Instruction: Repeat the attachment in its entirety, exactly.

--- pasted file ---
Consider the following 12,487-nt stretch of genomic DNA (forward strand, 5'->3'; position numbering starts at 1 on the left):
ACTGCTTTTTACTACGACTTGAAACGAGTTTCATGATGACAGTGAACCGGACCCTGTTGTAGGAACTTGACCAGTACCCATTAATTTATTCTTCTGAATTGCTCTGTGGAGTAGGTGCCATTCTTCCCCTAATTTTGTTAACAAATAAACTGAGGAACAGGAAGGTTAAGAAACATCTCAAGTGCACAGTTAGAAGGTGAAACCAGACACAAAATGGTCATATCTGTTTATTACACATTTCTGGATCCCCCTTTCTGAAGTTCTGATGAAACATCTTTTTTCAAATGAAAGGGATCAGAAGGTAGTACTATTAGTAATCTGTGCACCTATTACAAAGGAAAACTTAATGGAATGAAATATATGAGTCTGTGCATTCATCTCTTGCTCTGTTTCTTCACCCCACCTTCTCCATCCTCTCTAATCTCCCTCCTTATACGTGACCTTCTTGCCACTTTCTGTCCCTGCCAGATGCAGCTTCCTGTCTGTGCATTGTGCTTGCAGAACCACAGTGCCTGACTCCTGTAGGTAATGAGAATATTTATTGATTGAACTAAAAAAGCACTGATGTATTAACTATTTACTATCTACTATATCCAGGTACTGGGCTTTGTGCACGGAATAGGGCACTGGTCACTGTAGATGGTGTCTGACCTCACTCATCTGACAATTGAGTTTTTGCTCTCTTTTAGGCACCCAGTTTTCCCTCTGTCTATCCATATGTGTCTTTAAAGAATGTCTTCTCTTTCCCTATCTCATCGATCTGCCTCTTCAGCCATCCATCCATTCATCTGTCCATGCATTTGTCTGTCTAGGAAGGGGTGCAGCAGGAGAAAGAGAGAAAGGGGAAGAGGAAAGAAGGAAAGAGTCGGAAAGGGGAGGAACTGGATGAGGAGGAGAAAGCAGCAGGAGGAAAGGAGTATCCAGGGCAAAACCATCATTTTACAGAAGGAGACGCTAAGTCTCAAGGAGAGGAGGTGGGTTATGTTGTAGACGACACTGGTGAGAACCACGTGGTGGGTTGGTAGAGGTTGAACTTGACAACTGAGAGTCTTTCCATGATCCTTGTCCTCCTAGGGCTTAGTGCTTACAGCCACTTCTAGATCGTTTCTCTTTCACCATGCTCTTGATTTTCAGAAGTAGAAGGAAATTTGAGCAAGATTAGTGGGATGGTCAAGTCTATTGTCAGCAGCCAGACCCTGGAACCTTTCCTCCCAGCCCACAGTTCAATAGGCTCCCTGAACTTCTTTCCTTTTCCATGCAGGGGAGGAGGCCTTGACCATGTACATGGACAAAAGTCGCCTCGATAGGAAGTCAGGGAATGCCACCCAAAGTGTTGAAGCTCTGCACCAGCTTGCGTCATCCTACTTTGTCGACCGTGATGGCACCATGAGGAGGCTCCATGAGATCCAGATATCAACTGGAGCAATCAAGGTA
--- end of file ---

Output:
Consider the following 12,487-nt stretch of genomic DNA (forward strand, 5'->3'; position numbering starts at 1 on the left):
ACTGCTTTTTACTACGACTTGAAACGAGTTTCATGATGACAGTGAACCGGACCCTGTTGTAGGAACTTGACCAGTACCCATTAATTTATTCTTCTGAATTGCTCTGTGGAGTAGGTGCCATTCTTCCCCTAATTTTGTTAACAAATAAACTGAGGAACAGGAAGGTTAAGAAACATCTCAAGTGCACAGTTAGAAGGTGAAACCAGACACAAAATGGTCATATCTGTTTATTACACATTTCTGGATCCCCCTTTCTGAAGTTCTGATGAAACATCTTTTTTCAAATGAAAGGGATCAGAAGGTAGTACTATTAGTAATCTGTGCACCTATTACAAAGGAAAACTTAATGGAATGAAATATATGAGTCTGTGCATTCATCTCTTGCTCTGTTTCTTCACCCCACCTTCTCCATCCTCTCTAATCTCCCTCCTTATACGTGACCTTCTTGCCACTTTCTGTCCCTGCCAGATGCAGCTTCCTGTCTGTGCATTGTGCTTGCAGAACCACAGTGCCTGACTCCTGTAGGTAATGAGAATATTTATTGATTGAACTAAAAAAGCACTGATGTATTAACTATTTACTATCTACTATATCCAGGTACTGGGCTTTGTGCACGGAATAGGGCACTGGTCACTGTAGATGGTGTCTGACCTCACTCATCTGACAATTGAGTTTTTGCTCTCTTTTAGGCACCCAGTTTTCCCTCTGTCTATCCATATGTGTCTTTAAAGAATGTCTTCTCTTTCCCTATCTCATCGATCTGCCTCTTCAGCCATCCATCCATTCATCTGTCCATGCATTTGTCTGTCTAGGAAGGGGTGCAGCAGGAGAAAGAGAGAAAGGGGAAGAGGAAAGAAGGAAAGAGTCGGAAAGGGGAGGAACTGGATGAGGAGGAGAAAGCAGCAGGAGGAAAGGAGTATCCAGGGCAAAACCATCATTTTACAGAAGGAGACGCTAAGTCTCAAGGAGAGGAGGTGGGTTATGTTGTAGACGACACTGGTGAGAACCACGTGGTGGGTTGGTAGAGGTTGAACTTGACAACTGAGAGTCTTTCCATGATCCTTGTCCTCCTAGGGCTTAGTGCTTACAGCCACTTCTAGATCGTTTCTCTTTCACCATGCTCTTGATTTTCAGAAGTAGAAGGAAATTTGAGCAAGATTAGTGGGATGGTCAAGTCTATTGTCAGCAGCCAGACCCTGGAACCTTTCCTCCCAGCCCACAGTTCAATAGGCTCCCTGAACTTCTTTCCTTTTCCATGCAGGGGAGGAGGCCTTGACCATGTACATGGACAAAAGTCGCCTCGATAGGAAGTCAGGGAATGCCACCCAAAGTGTTGAAGCTCTGCACCAGCTTGCGTCATCCTACTTTGTCGACCGTGATGGCACCATGAGGAGGCTCCATGAGATCCAGATATCAACTGGAGCAATCAAGGTA